Decision taken on future use of abandoned private aircraft

From Jersey Airport,
05 June 2019

Ports of Jersey has assumed ownership of an abandoned light aircraft after a public appeal in March 2019 to trace the owner was unsuccessful.

Despite the appeal, the owner did not come forward and attempts to pursue ownership via alternative means have now concluded. As a result, Ports of Jersey, having assumed ownership of the aircraft has announced what is to become of it in the future.

The single-engine Gulfstream American AA-5A Cheetah aircraft has been parked on the airfield at Jersey Airport for many years. Having been deregistered by the UK’s Civil Aviation Authority in 2011 the aircraft has since been deemed beyond repair and not air worthy. 

Before steps could be made to remove it, Ports of Jersey followed due process by publicly appealing to the owner or someone who knew the whereabouts of the registered owner to come forward. In the meantime, numerous approaches were made to Ports of Jersey from both individuals and businesses offering to take over ownership and remove it from the site. Having considered the options available, the Airport Director, Inez Bartolo, has confirmed that the aircraft will become the property of Ports of Jersey and remain on the airfield to be used for two future purposes.

Over the coming months the ‘shell’ of the aircraft will be relocated elsewhere on the airfield and will be used by the airport fire crew for training purposes. The aircraft cockpit will also be stripped and put to good use by the creation of a ‘mock up’ of a small aircraft as part of Ports of Jersey’s CSR commitment.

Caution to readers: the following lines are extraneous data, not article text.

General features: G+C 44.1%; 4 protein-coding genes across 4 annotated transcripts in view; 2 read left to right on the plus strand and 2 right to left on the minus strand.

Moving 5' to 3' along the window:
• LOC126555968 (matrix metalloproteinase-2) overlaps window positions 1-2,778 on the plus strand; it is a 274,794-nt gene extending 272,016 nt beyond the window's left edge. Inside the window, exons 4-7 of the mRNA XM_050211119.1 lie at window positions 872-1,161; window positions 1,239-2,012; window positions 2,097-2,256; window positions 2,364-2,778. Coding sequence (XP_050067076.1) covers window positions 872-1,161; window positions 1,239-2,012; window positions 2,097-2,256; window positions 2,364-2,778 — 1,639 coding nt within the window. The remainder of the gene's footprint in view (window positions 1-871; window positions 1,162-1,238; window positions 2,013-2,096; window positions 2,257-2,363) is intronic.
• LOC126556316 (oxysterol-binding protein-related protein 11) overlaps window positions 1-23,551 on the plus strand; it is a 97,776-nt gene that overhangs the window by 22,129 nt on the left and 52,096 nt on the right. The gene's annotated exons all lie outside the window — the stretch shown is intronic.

Mrs Bartolo explains, “Ports of Jersey facilitates a number of visits to the harbour and airport throughout the year for various schools and community groups to experience for themselves life ‘behind the scenes’. Part of these familiarisation tours usually include a visit to air traffic control, the terminal buildings and the airport fire station. Due to timing constraints it’s very rare to be able to get on board a working aircraft but by having a ‘mock up’ version it’s another way to engage and educate visitors of how an aircraft works and who knows, by experiencing it for themselves, it may encourage many youngsters to consider a future career in the aviation world”.

Volunteer fire crews at Jersey Airport will undertake the task of stripping out the cockpit and relocating the aircraft shell over the coming months in the hope both will be available for use by the end of summer 2019.